By Yvette Barton

Even though we say ‘1 week pregnant’ the truth is that you are not actually pregnant yet. It is hard to tell when ovulation occurs, so the first day of your last period is recorded as the beginning of your pregnancy and is the day that your Estimated Due Date (EDD) is calculated from. For this reason if you are pregnant, the start of your menstrual cycle will be regarded as 1 week pregnant.

Your Baby

At 1 week pregnant your baby has not yet been conceived. When you were born your ovaries contained thousands of ovum – or eggs – every single ovum in fact that your body will ever release. A single ovum destined to become your baby is still nestled in one of your ovaries.

Your Mind and Body

At 1 week pregnant you are having your menstrual period. Your hormones have begun stimulating the fluid-filled pockets in your ovaries which each contain an ovum. These pockets are called follicles. At the end of this week, one of these follicles and the ovum within it will be selected by your body to continue to mature in favour of all others, and have its chance at creating life. Until an embryo implants in your uterus you will not experience any physical symptoms of pregnancy.

You may be planning to conceive and waiting patiently for ovulation, or you may be blithely unaware that this month you are going to fall pregnant. You may even be tracking your cycle waiting for an IVF frozen embryo transfer. Your emotions at this time will depend on where you are within this range of possibilities.

If you are eagerly hoping for a pregnancy this month you may be experiencing anything from excitement at the possibility to fear or dread that you may not conceive. Remember that in conception, stress is an enemy. Try to stay calm, take time for yourself, get lots of rest and eat well.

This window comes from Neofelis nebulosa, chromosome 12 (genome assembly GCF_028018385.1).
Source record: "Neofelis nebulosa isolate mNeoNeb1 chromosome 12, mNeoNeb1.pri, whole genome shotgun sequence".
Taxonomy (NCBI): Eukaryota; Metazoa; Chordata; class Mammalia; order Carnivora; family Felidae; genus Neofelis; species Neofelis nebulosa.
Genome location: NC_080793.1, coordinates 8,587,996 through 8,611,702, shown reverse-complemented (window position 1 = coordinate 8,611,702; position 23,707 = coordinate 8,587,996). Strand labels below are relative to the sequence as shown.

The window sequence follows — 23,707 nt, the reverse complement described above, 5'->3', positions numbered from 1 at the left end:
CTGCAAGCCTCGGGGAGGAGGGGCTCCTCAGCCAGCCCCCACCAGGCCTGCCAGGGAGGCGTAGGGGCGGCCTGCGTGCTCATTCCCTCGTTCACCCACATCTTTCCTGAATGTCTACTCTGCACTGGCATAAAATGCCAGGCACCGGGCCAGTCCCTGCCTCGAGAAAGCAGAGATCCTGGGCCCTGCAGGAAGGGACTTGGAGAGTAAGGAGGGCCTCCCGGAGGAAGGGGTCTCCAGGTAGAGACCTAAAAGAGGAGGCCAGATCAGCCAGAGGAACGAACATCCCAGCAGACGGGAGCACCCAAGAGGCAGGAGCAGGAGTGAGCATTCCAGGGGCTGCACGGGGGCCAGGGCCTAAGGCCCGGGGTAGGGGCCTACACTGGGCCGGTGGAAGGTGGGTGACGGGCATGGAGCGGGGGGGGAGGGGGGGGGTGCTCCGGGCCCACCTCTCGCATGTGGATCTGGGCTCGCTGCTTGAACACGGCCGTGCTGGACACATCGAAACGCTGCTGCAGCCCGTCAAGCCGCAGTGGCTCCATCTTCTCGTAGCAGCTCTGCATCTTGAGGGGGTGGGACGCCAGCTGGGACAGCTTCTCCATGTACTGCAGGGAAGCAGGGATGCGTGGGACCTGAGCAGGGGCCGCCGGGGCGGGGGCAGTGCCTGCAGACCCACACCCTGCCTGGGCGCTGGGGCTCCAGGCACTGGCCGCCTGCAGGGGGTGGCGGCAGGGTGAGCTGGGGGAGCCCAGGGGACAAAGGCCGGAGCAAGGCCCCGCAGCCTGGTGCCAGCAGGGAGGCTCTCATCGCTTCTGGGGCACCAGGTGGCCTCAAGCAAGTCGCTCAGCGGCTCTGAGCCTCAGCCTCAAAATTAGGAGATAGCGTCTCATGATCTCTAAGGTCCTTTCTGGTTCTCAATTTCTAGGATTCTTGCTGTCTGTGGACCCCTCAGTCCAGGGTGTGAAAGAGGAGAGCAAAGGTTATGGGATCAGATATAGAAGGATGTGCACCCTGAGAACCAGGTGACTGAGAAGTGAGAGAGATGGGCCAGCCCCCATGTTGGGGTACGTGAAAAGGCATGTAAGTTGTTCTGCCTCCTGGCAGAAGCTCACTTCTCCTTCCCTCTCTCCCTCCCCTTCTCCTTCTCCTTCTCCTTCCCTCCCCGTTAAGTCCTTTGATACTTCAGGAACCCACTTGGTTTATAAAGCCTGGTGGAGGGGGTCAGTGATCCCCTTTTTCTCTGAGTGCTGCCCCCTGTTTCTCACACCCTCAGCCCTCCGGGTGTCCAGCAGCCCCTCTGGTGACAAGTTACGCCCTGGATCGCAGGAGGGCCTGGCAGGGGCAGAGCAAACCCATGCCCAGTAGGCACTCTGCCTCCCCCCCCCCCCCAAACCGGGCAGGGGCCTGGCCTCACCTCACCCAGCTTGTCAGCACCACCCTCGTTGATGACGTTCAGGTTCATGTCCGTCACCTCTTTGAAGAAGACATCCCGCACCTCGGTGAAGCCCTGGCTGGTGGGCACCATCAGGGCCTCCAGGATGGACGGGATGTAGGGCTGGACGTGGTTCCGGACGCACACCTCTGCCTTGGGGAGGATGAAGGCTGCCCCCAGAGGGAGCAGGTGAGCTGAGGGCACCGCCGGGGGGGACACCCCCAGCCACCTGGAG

Pre-Conception Care

The more we research pregnancy and infant health and wellbeing, the more we have come to see the importance of preconception care. Pre-conception care is not solely about prompting a successful pregnancy. Preconception care improves your chances of falling pregnant and having a healthy baby, as well as aiding recovery after the birth.

The way your baby is nourished and grows in your womb can have a profound impact on their health as an adult. Moreover, because men contribute half the genetic material required to create a baby, preconception care is just as important for men as for women.

Ideally preconception care should commence around three months before you plan to conceive. However even at 1 week pregnant, it is never too late to start taking better care of yourself to maximise your chances of pregnancy. Many health care practitioners, including midwives, naturopaths and doctors offer preconception care and can provide you with detailed information.

Calculating Ovulation

If you are attempting to conceive it can be helpful to know when you will ovulate. To fall pregnant you need to ensure that sperm meets your ovum within 12 to 24 hours after ovulation. To best ensure this you ideally want sperm to be in your fallopian tubes waiting for ovulation. But how do you know when you are ovulating?

A simple strategy is to use an ovulation calculator which compares the date of your last period and the usual length of your cycle, to calculate a fertile period in which conception is most likely. In addition, charting your basal temperature can provide a prediction of ovulation. There are also a wide range of self-administered ovulation tests available from pharmacies which can pinpoint your most fertile day/s based on changing levels of a key fertility hormone luteinising hormone (LH). These tests are generally more accurate than calendar or temperature methods.

Worried or Concerned?

The information contained in this article is intended as a guide only. If you are experiencing any unsettling symptoms, such as pain or bleeding, or are concerned about any other aspect of your pregnancy, please contact your midwife, obstetrician or GP for advise and assistance.

Written 8 May 2014